Even in a far more advanced world where we don't have to hunt and gather to survive, we still exhibit this tendency in our attitude towards art and literature. For instance, when we read a poem and the ends of the first two lines rhyme, at the conclusion of the next line, when we read the word pine, we are trained to think, All right. Pine. So the conclusion of the next line will be wine or line or mine, something like that. The poem sets up certain rhythmic and rhyming expectations. If it delivers, we feel reassured in some small way because our predictions have come true. However, too much pattern makes us claustrophobic, like a nursery rhyme with a frighteningly insistent cadence. It's no coincidence that a substantial component of sorcery, magic, witchcraft, and even conventional religious ecstasy involves incantation: repeating something so many times that one enters a trance beyond reason, meaning, or even identity. So much order, it's deathly.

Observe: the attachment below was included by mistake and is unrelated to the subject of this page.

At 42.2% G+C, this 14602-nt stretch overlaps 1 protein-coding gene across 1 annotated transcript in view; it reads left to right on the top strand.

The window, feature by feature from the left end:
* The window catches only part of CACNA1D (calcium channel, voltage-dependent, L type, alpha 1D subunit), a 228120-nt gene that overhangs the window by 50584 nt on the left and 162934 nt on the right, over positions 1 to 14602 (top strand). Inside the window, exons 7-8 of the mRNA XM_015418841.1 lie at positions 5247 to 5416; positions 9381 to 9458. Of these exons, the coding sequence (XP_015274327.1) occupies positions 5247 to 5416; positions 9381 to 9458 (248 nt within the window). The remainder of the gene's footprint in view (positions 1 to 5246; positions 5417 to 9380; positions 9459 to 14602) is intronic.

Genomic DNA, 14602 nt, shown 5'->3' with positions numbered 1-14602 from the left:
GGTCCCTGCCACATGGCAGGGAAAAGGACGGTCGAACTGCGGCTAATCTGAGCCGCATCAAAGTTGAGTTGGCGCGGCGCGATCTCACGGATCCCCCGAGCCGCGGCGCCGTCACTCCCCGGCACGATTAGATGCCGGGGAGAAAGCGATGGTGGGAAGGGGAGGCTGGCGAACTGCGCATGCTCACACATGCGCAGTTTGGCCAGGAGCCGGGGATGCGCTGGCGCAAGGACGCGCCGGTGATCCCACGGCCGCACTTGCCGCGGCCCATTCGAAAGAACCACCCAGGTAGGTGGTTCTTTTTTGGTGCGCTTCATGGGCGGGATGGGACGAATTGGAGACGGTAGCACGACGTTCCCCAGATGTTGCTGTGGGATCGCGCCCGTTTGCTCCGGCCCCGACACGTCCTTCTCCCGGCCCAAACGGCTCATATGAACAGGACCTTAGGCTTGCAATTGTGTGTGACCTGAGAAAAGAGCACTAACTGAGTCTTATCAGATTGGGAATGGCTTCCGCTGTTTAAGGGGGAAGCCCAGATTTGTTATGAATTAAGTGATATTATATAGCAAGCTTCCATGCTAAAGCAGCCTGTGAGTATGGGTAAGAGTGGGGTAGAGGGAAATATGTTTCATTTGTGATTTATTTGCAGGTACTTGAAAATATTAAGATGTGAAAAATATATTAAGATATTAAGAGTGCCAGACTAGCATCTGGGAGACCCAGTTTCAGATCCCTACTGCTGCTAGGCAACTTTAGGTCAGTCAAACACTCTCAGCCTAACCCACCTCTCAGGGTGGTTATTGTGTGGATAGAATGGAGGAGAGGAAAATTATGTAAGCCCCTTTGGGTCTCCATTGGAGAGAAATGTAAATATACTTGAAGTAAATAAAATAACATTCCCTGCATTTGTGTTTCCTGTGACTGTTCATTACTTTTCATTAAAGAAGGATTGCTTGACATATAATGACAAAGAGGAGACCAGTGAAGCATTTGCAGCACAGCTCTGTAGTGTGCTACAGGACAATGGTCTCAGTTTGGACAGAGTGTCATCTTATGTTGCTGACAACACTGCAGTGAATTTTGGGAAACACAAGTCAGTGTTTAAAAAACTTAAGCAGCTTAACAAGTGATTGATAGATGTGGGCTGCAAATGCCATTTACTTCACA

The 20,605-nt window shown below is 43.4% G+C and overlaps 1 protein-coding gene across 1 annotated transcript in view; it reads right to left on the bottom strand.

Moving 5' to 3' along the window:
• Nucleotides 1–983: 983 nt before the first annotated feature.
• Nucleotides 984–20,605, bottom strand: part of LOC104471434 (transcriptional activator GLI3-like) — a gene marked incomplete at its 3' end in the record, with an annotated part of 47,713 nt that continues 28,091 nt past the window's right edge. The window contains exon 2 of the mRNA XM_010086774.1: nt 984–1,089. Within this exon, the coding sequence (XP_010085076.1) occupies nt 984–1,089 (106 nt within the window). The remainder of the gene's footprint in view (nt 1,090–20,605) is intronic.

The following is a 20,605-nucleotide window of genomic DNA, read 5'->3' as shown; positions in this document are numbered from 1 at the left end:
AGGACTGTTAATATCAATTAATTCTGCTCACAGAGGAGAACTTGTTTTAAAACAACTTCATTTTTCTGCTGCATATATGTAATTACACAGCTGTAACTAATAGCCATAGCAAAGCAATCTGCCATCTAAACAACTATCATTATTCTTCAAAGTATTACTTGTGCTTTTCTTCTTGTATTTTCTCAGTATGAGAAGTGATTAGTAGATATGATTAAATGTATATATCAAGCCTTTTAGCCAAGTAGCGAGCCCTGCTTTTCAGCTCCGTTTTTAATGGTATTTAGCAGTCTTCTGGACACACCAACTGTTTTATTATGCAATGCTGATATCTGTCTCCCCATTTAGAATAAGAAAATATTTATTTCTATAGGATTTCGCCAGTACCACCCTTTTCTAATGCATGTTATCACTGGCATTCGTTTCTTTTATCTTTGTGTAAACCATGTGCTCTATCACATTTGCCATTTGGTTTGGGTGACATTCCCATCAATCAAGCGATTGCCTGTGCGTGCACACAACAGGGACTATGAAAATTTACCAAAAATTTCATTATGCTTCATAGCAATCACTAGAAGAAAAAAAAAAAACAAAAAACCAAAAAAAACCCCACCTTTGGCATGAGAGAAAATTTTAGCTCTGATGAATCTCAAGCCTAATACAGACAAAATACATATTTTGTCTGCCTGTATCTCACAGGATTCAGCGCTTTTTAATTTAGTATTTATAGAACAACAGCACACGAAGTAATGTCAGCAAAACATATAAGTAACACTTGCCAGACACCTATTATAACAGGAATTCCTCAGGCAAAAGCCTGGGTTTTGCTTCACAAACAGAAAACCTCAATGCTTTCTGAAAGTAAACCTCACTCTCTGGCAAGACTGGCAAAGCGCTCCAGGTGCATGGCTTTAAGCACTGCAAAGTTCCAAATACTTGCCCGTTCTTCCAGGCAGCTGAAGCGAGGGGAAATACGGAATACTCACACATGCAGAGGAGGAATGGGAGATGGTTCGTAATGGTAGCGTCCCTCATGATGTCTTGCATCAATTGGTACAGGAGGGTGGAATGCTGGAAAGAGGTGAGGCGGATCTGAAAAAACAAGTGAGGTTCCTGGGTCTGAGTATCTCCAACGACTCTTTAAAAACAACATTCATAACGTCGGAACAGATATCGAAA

On the other hand, if the poem thwarts our expectations, it's a bit of a mess--not that that's all bad. Initially, any variation makes us feel liberated because we've broken free of the established pattern for the moment. Suddenly, we don't know what will happen next. That can be kind of delicious. But at the same time, it causes just a touch of anxiety because something happened that we didn't expect. (My attempts to explain this theory to literature students have occasionally been hilarious. They look at me with pity, as if to say, "Trust us, Dr. Akers: the fact that that last line didn't rhyme is not making us anxious. We probably won't lose sleep over having our rhythmic expectations thwarted by the poet.") Enough of this kind of variation, and things begin to feel chaotic. We get agoraphobic. Too many possibilities. Too much space. No pattern. No order.